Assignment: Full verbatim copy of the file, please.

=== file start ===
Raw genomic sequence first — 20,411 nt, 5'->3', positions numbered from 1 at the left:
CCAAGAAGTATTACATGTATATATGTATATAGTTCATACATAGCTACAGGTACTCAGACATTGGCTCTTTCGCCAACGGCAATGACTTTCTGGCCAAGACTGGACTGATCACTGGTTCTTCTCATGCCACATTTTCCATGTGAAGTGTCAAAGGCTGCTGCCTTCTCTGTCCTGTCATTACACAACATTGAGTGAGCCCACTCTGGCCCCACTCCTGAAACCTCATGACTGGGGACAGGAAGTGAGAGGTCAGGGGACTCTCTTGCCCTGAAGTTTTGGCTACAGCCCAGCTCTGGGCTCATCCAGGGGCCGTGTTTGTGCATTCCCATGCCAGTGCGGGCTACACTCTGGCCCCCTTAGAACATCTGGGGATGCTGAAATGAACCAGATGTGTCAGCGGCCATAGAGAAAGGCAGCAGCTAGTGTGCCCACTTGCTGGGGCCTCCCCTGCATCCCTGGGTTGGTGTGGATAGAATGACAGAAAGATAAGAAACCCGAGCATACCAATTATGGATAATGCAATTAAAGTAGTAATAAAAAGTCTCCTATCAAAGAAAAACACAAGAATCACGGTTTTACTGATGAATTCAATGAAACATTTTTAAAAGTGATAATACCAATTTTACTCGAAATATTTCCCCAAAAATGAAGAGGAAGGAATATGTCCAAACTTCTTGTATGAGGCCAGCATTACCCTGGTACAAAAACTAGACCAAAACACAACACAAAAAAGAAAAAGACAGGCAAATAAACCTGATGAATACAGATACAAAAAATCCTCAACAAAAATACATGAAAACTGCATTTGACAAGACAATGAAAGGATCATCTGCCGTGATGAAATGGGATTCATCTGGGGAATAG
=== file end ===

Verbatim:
Raw genomic sequence first — 20,411 nt, 5'->3', positions numbered from 1 at the left:
CCAAGAAGTATTACATGTATATATGTATATAGTTCATACATAGCTACAGGTACTCAGACATTGGCTCTTTCGCCAACGGCAATGACTTTCTGGCCAAGACTGGACTGATCACTGGTTCTTCTCATGCCACATTTTCCATGTGAAGTGTCAAAGGCTGCTGCCTTCTCTGTCCTGTCATTACACAACATTGAGTGAGCCCACTCTGGCCCCACTCCTGAAACCTCATGACTGGGGACAGGAAGTGAGAGGTCAGGGGACTCTCTTGCCCTGAAGTTTTGGCTACAGCCCAGCTCTGGGCTCATCCAGGGGCCGTGTTTGTGCATTCCCATGCCAGTGCGGGCTACACTCTGGCCCCCTTAGAACATCTGGGGATGCTGAAATGAACCAGATGTGTCAGCGGCCATAGAGAAAGGCAGCAGCTAGTGTGCCCACTTGCTGGGGCCTCCCCTGCATCCCTGGGTTGGTGTGGATAGAATGACAGAAAGATAAGAAACCCGAGCATACCAATTATGGATAATGCAATTAAAGTAGTAATAAAAAGTCTCCTATCAAAGAAAAACACAAGAATCACGGTTTTACTGATGAATTCAATGAAACATTTTTAAAAGTGATAATACCAATTTTACTCGAAATATTTCCCCAAAAATGAAGAGGAAGGAATATGTCCAAACTTCTTGTATGAGGCCAGCATTACCCTGGTACAAAAACTAGACCAAAACACAACACAAAAAAGAAAAAGACAGGCAAATAAACCTGATGAATACAGATACAAAAAATCCTCAACAAAAATACATGAAAACTGCATTTGACAAGACAATGAAAGGATCATCTGCCGTGATGAAATGGGATTCATCTGGGGAATAG